Health officials in the United Kingdom are advising parents and schools to watch for Strep A infections following the recent deaths of six children.
With COVID-19 restrictions such as masking and social distancing no longer required in the U.K., infections such as Strep A are spreading more easily, with cases increasing over the past month.
Also known as Group A Streptococcus (GAS), Strep A can cause a range of symptoms varying from minor to severe but is not fatal for most people who become infected.
Doesn’t always cause symptoms
Strep A is a bacterium found in the throat and on the skin. It usually causes fever and throat infections, and many people carry it without any symptoms. However, they can still spread it to others through coughs, sneezes and close contact.
Symptoms of infection include pain when swallowing, fever, skin rashes and swollen tonsils and glands, with infection common in crowded settings such as schools and daycare centers, the U.S. Centers for Disease Control and Prevention (CDC) says on its website.
“(Infection) tends to be fairly harmless,” Beate Kampmann, professor of Paediatric Infection & Immunity, and director of the Vaccine Centre at the London School of Hygiene & Tropical Medicine, said in a statement on Friday.
“(But) in very rare circumstances when the bacterium produces a toxin it can gain access to the bloodstream and cause really serious illness” such as sepsis, heart inflammation and toxic shock with organ failure, she said.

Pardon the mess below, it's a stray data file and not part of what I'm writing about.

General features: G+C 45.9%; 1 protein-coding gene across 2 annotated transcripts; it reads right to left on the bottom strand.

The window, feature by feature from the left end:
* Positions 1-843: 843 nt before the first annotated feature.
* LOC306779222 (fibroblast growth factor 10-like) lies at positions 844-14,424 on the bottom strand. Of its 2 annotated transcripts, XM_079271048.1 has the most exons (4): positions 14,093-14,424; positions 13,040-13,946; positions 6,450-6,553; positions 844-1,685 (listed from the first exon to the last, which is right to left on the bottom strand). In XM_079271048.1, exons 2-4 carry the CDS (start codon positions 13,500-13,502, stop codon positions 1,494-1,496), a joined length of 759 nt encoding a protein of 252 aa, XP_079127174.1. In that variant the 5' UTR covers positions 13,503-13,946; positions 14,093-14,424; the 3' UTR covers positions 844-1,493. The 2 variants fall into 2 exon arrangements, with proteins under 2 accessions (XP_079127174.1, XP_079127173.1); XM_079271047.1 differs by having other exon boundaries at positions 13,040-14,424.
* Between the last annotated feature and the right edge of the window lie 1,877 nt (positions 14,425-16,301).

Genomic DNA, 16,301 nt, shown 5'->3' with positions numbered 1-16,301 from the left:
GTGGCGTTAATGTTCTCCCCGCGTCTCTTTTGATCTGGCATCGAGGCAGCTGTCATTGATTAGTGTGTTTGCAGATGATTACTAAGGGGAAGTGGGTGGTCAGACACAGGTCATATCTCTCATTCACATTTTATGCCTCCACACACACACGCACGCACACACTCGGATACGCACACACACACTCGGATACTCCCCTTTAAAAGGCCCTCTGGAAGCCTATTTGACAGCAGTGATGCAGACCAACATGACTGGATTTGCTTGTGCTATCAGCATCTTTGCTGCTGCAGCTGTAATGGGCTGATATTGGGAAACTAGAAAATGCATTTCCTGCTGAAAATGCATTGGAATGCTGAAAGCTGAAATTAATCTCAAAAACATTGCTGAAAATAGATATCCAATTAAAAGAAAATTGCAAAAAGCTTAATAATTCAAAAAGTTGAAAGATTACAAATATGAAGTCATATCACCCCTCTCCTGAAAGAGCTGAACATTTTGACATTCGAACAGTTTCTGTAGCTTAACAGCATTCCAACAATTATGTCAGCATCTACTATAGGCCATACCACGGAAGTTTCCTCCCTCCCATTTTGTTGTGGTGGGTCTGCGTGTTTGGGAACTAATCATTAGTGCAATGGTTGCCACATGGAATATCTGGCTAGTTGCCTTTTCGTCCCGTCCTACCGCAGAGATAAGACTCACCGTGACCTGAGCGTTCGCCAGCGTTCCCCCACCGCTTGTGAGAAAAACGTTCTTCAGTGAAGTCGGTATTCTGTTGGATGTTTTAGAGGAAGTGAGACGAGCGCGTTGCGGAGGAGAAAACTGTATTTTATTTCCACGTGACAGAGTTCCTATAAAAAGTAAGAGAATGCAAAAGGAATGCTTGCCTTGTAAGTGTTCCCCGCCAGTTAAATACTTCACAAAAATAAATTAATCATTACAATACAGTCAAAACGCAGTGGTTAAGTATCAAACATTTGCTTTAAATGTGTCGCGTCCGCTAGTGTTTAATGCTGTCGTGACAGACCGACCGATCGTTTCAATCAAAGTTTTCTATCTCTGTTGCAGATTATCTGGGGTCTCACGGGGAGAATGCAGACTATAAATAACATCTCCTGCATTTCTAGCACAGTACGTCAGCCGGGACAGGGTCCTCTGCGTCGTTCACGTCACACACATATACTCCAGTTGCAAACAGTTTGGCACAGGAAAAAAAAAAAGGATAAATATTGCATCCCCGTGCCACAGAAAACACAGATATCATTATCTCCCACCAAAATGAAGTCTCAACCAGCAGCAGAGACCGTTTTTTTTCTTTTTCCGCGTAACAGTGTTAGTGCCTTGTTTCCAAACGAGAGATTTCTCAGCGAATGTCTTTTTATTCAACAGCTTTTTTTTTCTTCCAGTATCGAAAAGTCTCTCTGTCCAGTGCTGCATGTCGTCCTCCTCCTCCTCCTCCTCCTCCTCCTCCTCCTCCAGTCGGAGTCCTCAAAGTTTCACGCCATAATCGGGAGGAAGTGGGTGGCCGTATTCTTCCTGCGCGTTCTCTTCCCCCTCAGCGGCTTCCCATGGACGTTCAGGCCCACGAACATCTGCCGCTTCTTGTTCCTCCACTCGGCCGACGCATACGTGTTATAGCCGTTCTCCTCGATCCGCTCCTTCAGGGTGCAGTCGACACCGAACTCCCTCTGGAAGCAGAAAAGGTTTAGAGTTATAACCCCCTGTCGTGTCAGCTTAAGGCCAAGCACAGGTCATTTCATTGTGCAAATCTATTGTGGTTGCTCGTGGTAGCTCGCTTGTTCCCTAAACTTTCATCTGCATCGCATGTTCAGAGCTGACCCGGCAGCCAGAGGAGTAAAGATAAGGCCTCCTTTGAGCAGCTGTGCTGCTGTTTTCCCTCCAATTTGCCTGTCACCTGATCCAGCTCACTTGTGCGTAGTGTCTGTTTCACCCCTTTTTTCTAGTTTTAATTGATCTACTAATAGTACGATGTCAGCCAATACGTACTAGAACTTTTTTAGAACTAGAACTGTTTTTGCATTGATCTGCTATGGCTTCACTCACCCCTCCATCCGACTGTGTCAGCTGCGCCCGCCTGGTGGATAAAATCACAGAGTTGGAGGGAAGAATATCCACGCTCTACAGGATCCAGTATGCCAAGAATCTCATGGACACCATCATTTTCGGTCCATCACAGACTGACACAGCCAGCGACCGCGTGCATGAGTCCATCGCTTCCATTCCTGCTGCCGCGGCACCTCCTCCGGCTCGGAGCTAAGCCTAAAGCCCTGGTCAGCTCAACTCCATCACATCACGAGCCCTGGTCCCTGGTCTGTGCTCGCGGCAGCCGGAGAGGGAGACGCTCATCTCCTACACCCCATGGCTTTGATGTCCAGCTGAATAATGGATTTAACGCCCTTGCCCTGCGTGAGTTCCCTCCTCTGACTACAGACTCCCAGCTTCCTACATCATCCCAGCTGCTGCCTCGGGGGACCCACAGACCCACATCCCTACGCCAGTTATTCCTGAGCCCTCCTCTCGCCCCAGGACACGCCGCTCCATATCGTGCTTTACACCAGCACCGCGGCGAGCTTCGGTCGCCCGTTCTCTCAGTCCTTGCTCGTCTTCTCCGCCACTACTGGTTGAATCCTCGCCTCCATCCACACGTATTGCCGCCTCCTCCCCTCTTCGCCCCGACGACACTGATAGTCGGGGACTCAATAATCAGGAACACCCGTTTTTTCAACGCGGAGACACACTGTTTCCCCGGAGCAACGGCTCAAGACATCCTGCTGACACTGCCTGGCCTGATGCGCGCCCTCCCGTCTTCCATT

She advised parents to seek medical advice immediately if a child looks “very ill” with symptoms such as fever, vomiting, muscle aches or a rash.
To confirm a Strep A infection, clinicians usually either use a rapid antigen detection test (RADT) or a throat culture, according to the CDC. A culture is when a sample such as mucus or skin is taken from a person and tested to see if it contains a bacterial infection, like Strep A. Due to the varying sensitivities of RADTs, a throat culture is the preferred diagnostic test.
Similarly in the UK, infections are typically diagnosed with a culture taken from the infected site — for example, the throat, according to the U.K. Health Security Agency (UKHSA).
Usually treatable with antibiotics
Invasive Group A Streptococcus (iGAS) is the term used when the bacteria invade the body, overcoming its natural defenses to enter areas such as the blood, and is more dangerous, the UKHSA explains on its website.
While there is no vaccine to prevent Strep A or iGAS infections, antibiotics are usually effective at treating them.
“We are seeing a higher number of cases of Group A strep this year than usual,” Colin Brown, deputy director at UKHSA, said in a statement on Friday.
The increase in iGAS this year has particularly been observed in children under 10, the UKHSA added. Five children have died in England. One death has been reported in Wales, according to Public Health Wales.
Data from UKHSA shows that there were 2.3 cases per 100,000 children aged 1 to 4 between mid-September and mid-November, compared with the average of 0.5 in the pre-pandemic seasons (2017 to 2019).
For children aged 5 to 9, there were 1.1 cases per 100,000, compared with the pre-pandemic average of 0.3.
The last period of high infections was between 2017 to 2018, with four children under 10 dying in the equivalent period, the statement added.
The UKHSA said it doesn’t believe a new strain is circulating, with the increase in infections likely a result of “circulating bacteria and social mixing.”